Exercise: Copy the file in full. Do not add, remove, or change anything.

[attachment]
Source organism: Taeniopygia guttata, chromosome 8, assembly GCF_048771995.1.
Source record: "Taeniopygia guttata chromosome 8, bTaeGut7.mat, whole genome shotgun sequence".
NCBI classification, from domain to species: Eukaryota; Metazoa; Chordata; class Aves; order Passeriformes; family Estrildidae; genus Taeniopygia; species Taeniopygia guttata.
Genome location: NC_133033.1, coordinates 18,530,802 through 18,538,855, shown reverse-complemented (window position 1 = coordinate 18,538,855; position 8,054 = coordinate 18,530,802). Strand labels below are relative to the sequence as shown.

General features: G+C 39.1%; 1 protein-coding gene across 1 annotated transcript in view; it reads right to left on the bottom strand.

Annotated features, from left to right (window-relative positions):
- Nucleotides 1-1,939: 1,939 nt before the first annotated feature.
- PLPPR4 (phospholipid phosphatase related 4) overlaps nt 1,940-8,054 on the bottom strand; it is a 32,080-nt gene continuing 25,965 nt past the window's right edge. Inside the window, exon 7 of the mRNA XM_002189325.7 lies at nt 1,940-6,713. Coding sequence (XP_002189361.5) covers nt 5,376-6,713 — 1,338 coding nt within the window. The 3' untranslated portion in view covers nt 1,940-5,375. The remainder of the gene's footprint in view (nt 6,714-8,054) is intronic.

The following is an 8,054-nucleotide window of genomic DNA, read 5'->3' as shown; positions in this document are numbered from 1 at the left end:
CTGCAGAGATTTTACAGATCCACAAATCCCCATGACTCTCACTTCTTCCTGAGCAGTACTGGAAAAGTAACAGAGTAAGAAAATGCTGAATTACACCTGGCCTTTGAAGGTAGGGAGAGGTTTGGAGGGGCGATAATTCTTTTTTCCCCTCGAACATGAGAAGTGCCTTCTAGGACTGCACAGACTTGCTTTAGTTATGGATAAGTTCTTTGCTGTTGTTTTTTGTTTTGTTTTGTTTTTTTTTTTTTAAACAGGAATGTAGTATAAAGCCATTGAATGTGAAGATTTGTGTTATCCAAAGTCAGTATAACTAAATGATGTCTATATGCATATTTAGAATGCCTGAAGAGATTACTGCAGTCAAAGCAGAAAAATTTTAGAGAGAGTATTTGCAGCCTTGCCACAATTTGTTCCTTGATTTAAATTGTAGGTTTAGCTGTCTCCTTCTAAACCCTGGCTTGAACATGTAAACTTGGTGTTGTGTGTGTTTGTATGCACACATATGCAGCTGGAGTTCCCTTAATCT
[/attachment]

Source organism: Taeniopygia guttata, chromosome 8, assembly GCF_048771995.1.
Source record: "Taeniopygia guttata chromosome 8, bTaeGut7.mat, whole genome shotgun sequence".
NCBI classification, from domain to species: Eukaryota; Metazoa; Chordata; class Aves; order Passeriformes; family Estrildidae; genus Taeniopygia; species Taeniopygia guttata.
Genome location: NC_133033.1, coordinates 18,530,802 through 18,538,855, shown reverse-complemented (window position 1 = coordinate 18,538,855; position 8,054 = coordinate 18,530,802). Strand labels below are relative to the sequence as shown.

General features: G+C 39.1%; 1 protein-coding gene across 1 annotated transcript in view; it reads right to left on the bottom strand.

Annotated features, from left to right (window-relative positions):
- Nucleotides 1-1,939: 1,939 nt before the first annotated feature.
- PLPPR4 (phospholipid phosphatase related 4) overlaps nt 1,940-8,054 on the bottom strand; it is a 32,080-nt gene continuing 25,965 nt past the window's right edge. Inside the window, exon 7 of the mRNA XM_002189325.7 lies at nt 1,940-6,713. Coding sequence (XP_002189361.5) covers nt 5,376-6,713 — 1,338 coding nt within the window. The 3' untranslated portion in view covers nt 1,940-5,375. The remainder of the gene's footprint in view (nt 6,714-8,054) is intronic.

The following is an 8,054-nucleotide window of genomic DNA, read 5'->3' as shown; positions in this document are numbered from 1 at the left end:
CTGCAGAGATTTTACAGATCCACAAATCCCCATGACTCTCACTTCTTCCTGAGCAGTACTGGAAAAGTAACAGAGTAAGAAAATGCTGAATTACACCTGGCCTTTGAAGGTAGGGAGAGGTTTGGAGGGGCGATAATTCTTTTTTCCCCTCGAACATGAGAAGTGCCTTCTAGGACTGCACAGACTTGCTTTAGTTATGGATAAGTTCTTTGCTGTTGTTTTTTGTTTTGTTTTGTTTTTTTTTTTTTAAACAGGAATGTAGTATAAAGCCATTGAATGTGAAGATTTGTGTTATCCAAAGTCAGTATAACTAAATGATGTCTATATGCATATTTAGAATGCCTGAAGAGATTACTGCAGTCAAAGCAGAAAAATTTTAGAGAGAGTATTTGCAGCCTTGCCACAATTTGTTCCTTGATTTAAATTGTAGGTTTAGCTGTCTCCTTCTAAACCCTGGCTTGAACATGTAAACTTGGTGTTGTGTGTGTTTGTATGCACACATATGCAGCTGGAGTTCCCTTAATCT